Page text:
The rise of decluttering expert Marie Kondo and YouTube cleaning star Mrs Hinch has given housework a 21st century makeover, but here on Lanzarote the climate and lifestyle means that some tidying and cleaning activities are more important than others.
Living on Lanzarote offers real advantages for the houseproud. This is a place where you can get sunlight and ventilation into your home all year round; where no one will ever tramp mud into your carpets, and where home hygiene has always been important.
But just because you’re floor is covered with gleaming tiles rather than a fusty carpet doesn’t mean you won’t need to clean and tidy. Here are some tips to how to get to grips with Lanza cleaning.
Dust is the curse of Lanzarote cleaners – almost always in the atmosphere and becoming a real nuisance when calimas occur. The open air lifestyle here means it’s difficult to keep it out of your house at the best of times, so you’ll need the right tools to get rid of it.
Despite the lack of carpets, a vacuum, cleaner is still vital here – it will suck up the dust rather than just push it around to other places. The other technique is sweeping, using a dust mop rather than a nylon-bristled brush. Afterwards, use a wet mop to pick up every speck of dust. Half a capful of your favourite scented fabric conditioner in the hot water will disinfect.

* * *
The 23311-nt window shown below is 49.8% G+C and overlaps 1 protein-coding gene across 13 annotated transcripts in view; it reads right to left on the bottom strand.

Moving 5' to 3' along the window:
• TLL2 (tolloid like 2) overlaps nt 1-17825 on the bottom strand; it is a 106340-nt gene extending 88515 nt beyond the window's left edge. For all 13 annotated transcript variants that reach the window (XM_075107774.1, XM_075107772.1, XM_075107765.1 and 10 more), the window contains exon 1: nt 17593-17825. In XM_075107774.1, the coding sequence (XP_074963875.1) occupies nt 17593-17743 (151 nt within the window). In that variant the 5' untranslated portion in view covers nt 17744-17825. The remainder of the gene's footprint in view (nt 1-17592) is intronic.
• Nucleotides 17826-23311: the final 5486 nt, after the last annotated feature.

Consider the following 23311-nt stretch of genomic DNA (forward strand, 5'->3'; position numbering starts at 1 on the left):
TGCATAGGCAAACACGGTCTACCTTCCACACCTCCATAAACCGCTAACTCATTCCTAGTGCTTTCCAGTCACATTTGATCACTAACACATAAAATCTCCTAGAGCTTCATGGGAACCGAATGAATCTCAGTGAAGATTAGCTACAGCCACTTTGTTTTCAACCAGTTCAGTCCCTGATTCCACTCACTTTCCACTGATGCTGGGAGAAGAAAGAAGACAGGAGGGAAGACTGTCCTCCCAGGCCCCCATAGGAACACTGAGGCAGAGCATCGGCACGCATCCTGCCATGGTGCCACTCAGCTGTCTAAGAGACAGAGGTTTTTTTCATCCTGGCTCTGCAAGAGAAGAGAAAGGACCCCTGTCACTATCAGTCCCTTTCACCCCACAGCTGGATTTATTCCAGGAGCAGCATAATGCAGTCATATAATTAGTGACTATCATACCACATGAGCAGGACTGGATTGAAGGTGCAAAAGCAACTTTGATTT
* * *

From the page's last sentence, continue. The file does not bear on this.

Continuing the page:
The vast majority of walls on Lanzarote are white, and white tends to pick up scuffs and marks. If a cloth, a sponge or a pencil rubber doesn’t work, then it’s probably going to be easier to paint over the stain rather than get rid of it. Always plan to have extra paint left over from when your interior walls have been painted, and it’s a good idea to decant quantities into watertight smaller containers such as a plastic bottles, rather than crack open that crusty old tin every time you need it. Use a small brush or dab paint on with a sponge.
Spanish housewives have always known the importance of vinegar and baking soda for cleaning. They can be used separately – vinegar is great for getting rid of stubborn kitchen stains and odours, while bicarbonate of soda is brilliant for cleaning sweat stains off sheets.
However, together they form a bubbling, foaming compound that can bring the worst stains of suacepans and oven interiors.
Other useful chemical products you’ll find in any Spanish supermarket are alcohol and agua oxigenada (hydrogen peroxide), which are sold in the first aid section.
Storage is another thing Spaniards tend to take seriously, and several apartments have a trastero (a store room) that comes along with the main property. If you’ve ever poked around a few trasteros you’ll know that this is, basically, as much of an Aladdin’s Cave/Junkyard as the average attic.
It’s easy to chuck everything into the trastero, or whatever equivalent cupboard space you have, but remember that you’ll also have to clean and tidy it up one terrible day. Try and stick to good habits from the start.